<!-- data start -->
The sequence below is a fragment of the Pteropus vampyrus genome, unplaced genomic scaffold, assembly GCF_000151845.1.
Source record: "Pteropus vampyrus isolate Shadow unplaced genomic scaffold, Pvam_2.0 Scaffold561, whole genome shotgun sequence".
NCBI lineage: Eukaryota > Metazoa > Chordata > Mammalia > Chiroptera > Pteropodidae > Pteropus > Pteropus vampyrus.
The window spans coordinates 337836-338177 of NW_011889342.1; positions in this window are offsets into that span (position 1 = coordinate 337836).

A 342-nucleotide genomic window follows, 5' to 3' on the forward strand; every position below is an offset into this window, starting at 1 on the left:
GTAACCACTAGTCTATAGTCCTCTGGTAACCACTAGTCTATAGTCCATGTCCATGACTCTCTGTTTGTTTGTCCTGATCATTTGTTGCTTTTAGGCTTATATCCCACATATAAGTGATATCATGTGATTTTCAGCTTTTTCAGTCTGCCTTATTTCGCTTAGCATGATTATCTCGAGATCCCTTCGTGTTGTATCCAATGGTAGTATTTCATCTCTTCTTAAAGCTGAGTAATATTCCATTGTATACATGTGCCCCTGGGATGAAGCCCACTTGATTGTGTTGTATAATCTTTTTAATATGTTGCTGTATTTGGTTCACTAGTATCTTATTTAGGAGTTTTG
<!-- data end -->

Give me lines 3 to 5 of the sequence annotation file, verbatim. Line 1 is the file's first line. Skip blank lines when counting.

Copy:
NCBI lineage: Eukaryota > Metazoa > Chordata > Mammalia > Chiroptera > Pteropodidae > Pteropus > Pteropus vampyrus.
The window spans coordinates 337836-338177 of NW_011889342.1; positions in this window are offsets into that span (position 1 = coordinate 337836).

A 342-nucleotide genomic window follows, 5' to 3' on the forward strand; every position below is an offset into this window, starting at 1 on the left: